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Top 10 Cash Management Tips for Small Businesses

Learn about our top 10 Cash Management Tips for Small Business. Review the fresh insights article for tips.

Cash. For the small business it's a precious commodity, and effective cash management can help any company make the most of what they have on hand. Here are 10 essential tips.

1) Forecast Cash Flow

This is an easy one to overlook—so long as cash is coming in and the books balance every month, why forecast cash flow? Yet an accurate picture of income and expenditures makes it easier to identify when an invoice hasn't been paid, a bill is outstanding or overall business volume is decreasing. In addition, cash forecasting helps mitigate the impact of unexpected downtimes or disasters, since owners know how much cash they can expect next month and also budget for necessary expenditures, such as repairs.

2) Optimize Tax Returns

Few business owners like doing taxes, especially if they result in a balance owing. But it's a good idea to do two things with returns: Have them evaluated by a professional accountant for accuracy and look for tax savings at both the federal and state levels. In states like Texas, certain commodities are exempt from taxable status.

3) Look for State Incentives

While its possible to reduce cash outflow through federal tax incentives (link sends e-mail), it's also worth looking for state-specific options. For example, the state of Texas (link sends e-mail) offers a renewable energy incentive program which lets business owners deduct the cost of a solar energy system from their company's taxable capital, or alternatively deduct 10 percent of their total income.

4) Trim Capital Expenses

Capital expenditures such as vehicles, office space or network infrastructure may not be optional, especially if a company is experiencing rapid growth. Effective cash management, however, depends on investing wisely in capital purchases when they are necessary and cutting back where possible. This means that opting for an extra 200 square feet of office space might make sense over the long term, yet spending an extra $10,000 on marketing may not—return on investment (ROI) should always outpace expense over time. It's also possible to defray capital expenses by repairing current equipment or buying used items.


5) Find Faster Payment Options

These could take the form of discounts or incentives which encourage customers and vendors to pay on time or before their invoice is due. It's also a good idea to examine mobile payment options which allow consumers to pay securely by credit card and receive an email receipt.

6) Review Your Payment Structure

Paying employees by physical check? Consider switching to direct deposit, since some major banks tack on a surcharge of a dollar or more per check. Paying employees monthly or bi-monthly rather than every two weeks also can reduce costs since fewer transactions will be required.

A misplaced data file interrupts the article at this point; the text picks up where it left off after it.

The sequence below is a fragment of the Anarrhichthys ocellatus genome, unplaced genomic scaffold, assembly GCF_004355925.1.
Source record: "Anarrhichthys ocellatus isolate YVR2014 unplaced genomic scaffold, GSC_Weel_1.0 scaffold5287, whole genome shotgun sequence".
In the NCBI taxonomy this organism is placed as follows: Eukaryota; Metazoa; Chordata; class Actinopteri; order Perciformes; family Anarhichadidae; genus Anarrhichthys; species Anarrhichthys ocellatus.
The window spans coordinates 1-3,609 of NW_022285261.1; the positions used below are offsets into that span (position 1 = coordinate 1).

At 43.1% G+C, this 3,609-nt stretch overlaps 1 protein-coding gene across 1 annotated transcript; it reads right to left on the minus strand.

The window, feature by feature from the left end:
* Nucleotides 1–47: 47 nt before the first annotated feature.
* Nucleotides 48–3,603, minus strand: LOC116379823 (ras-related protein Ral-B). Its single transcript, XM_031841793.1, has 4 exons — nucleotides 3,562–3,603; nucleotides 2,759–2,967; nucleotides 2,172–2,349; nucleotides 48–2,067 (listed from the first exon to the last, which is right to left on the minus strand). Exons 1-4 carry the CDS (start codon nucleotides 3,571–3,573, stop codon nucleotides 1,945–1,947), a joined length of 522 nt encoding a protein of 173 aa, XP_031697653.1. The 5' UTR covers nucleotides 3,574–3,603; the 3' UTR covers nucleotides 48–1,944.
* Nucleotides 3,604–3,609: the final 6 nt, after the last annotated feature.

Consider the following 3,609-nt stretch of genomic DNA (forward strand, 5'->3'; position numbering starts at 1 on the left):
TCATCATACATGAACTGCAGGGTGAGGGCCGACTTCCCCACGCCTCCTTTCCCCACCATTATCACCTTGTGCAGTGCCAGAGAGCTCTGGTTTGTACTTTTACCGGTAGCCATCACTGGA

7) Have a Back-up 

It's a good idea for companies to establish ongoing relationships with their preferred business bank—this starts with using bank services for payroll and may extend to include savings or investment accounts. These relationships create a framework of trust, which can be helpful in securing loan or credit line approval.

8) Don't Leave Cash Lying Around

Invest! Savings accounts, certificates of deposit (CDs) and money market accounts typically pay better interest than standard business checking accounts. If possible, invest the bulk of company assets in higher-yield funds and keep only what's necessary in easily accessible accounts.

9) Streamline Supplier Payments

Suppliers want to be paid, but paying everyone as early as possible can make long-term cash management confusing. Instead, set up a regular schedule for each payment that satisfies supplier needs while still regulating cash outflows.

10) Increase Cash Flow

Similarly, make sure customers don't wait too long before paying. Invest in a system that automatically generates and sends out past-due notices for customers, and don't be hesitant to use collection services when warranted. Another idea is to take deposits on large or unusual orders so that if the order is canceled or never picked up, at least some of the cost can be recouped.
Cash management is the key to the long-term health of any small business; minimize outflows, streamline inflows and know exactly where every dollar is going.
Learn how Cadence's Employee and Payroll Benefits solutions, like Direct Deposit, can help streamline your business's cash flow.
This article is provided as a free service to you and is for general informational purposes only. Cadence Bank makes no representations or warranties as to the accuracy, completeness or timeliness of the content in the article. The article is not intended to provide legal, accounting or tax advice and should not be relied upon for such purposes.

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